Several news outlets and election forecasters have said it is clear Mr Biden is on the verge of sealing an Electoral College victory and thus the presidency.

The Trump campaign has provided no evidence for its claims that the votes being tabulated from absentee ballots were cast fraudulently. States like Georgia, Nevada, Arizona and Pennsylvania have taken longer to call because of absentee ballots. But that’s only because it takes workers longer to count those votes — which in several midwestern states they were not allowed to begin processing until the day after the election — not because of “voter fraud.”

For days now, Mr Trump and his camp of political loyalists have cast doubt on the vote-counting process because the president led on Election Night in the battleground states of Georgia, Michigan, Wisconsin, and Pennsylvania before they started counting the rest of their absentee ballots.

Michigan and Wisconsin have been called for Mr Biden, and Georgia and Pennsylvania have been trending that way since Wednesday.

Defying those ongoing election results, Mr Trump claimed on Thursday he had "won the state" of Michigan and "did likewise" in Wisconsin — both false statements.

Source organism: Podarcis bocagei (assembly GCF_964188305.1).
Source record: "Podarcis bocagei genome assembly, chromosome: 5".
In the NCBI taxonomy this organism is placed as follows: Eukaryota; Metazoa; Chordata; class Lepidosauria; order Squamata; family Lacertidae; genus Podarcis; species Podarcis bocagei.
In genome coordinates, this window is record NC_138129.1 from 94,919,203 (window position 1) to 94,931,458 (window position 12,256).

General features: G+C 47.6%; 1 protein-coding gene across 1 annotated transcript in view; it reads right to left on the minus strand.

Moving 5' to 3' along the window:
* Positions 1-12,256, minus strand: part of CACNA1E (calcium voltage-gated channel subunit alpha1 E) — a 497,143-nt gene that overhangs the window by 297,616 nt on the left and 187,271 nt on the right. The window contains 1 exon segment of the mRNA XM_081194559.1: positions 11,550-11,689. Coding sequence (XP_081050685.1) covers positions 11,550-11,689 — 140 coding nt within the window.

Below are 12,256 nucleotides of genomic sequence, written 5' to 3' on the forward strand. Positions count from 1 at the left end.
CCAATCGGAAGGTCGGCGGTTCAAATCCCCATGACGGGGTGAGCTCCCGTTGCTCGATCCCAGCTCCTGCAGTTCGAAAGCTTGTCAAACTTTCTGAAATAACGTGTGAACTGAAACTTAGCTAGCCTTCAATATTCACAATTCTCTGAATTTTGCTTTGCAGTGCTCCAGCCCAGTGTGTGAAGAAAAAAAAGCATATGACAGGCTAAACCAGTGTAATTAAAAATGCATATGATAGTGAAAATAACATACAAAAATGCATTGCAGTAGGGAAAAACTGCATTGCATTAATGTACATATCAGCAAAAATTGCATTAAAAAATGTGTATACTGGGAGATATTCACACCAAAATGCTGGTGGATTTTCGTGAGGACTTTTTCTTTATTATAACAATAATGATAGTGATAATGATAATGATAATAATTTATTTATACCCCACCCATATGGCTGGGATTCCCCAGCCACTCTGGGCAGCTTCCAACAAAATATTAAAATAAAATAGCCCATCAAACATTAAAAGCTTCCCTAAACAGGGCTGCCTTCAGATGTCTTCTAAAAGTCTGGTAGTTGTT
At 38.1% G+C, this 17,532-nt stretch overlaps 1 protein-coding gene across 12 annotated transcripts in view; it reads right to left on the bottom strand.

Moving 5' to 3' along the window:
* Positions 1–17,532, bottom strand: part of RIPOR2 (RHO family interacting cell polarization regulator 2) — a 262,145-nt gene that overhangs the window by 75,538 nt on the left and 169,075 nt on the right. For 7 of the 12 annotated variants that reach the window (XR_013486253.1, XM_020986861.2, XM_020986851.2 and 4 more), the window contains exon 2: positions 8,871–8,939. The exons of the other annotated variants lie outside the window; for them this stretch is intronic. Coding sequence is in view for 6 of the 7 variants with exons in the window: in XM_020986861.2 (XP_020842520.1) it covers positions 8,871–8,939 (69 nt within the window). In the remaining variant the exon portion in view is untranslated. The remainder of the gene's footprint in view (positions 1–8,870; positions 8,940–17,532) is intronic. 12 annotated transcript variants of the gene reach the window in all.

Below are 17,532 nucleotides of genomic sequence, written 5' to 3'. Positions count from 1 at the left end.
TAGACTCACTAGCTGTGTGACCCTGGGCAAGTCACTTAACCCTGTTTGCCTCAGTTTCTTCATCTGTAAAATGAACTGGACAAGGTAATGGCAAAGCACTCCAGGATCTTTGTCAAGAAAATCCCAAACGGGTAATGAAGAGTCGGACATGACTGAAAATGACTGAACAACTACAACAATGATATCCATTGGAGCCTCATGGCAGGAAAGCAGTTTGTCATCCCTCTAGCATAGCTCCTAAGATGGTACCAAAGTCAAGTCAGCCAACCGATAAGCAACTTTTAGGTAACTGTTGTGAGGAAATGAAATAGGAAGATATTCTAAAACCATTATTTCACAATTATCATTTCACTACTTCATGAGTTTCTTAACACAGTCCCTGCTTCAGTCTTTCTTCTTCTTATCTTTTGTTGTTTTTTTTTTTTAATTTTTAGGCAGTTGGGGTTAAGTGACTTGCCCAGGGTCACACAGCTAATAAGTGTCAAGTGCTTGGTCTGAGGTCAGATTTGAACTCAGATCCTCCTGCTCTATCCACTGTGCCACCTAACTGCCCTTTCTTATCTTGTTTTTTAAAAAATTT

“We were winning a lot and then our numbers started getting whittled away in secret,” the president complained.

The Trump campaign’s baseless claims of a stolen election and rampant voter fraud contrast sharply with the message from Mr Biden, the Democratic nominee who appeared by Thursday on the precipice of victory.

The Democratic former vice president has urged Americans to be “calm” as state and local election officials across the country continue counting and reporting ballots that were legally cast on or by Election Day on Tuesday.

“Democracy is sometimes messy, so sometimes it requires a little patience,” Mr Biden told reporters gathered in his hometown of Wilmington, Delaware in brief remarks on Thursday. “But that patience has been rewarded now for more than 240 years with a system of governance that has been the envy of the world.”

America and the world were waiting on Friday on the outcome of five states — Georgia, Nevada, Pennsylvania, North Carolina and Arizona — which will determine the next occupant of the Oval Office.

“In America, the vote is sacred. It's how people in this nation express their will,” Mr Biden said.

“And it is the will of the voters, not anything else, that chooses the president of the United States of America.”

The Associated Press has already called Arizona for Mr Biden, placing him at 264 electoral votes, six shy of the threshold required to win the White House. But the margin there has tightened since that projection made early Wednesday morning and several other news outlets have not made the same call.

Even if Mr Trump manages to take the lead in Arizona, he would still need to win Pennsylvania, where he has had a dwindling lead as officials continue tabulating mail-in ballots. If Mr Biden overtakes Mr Trump in Pennsylvania and that race is called, that would give him 273 Electoral College votes, and thus the presidency — even if he were to lose in Arizona, Nevada and Georgia.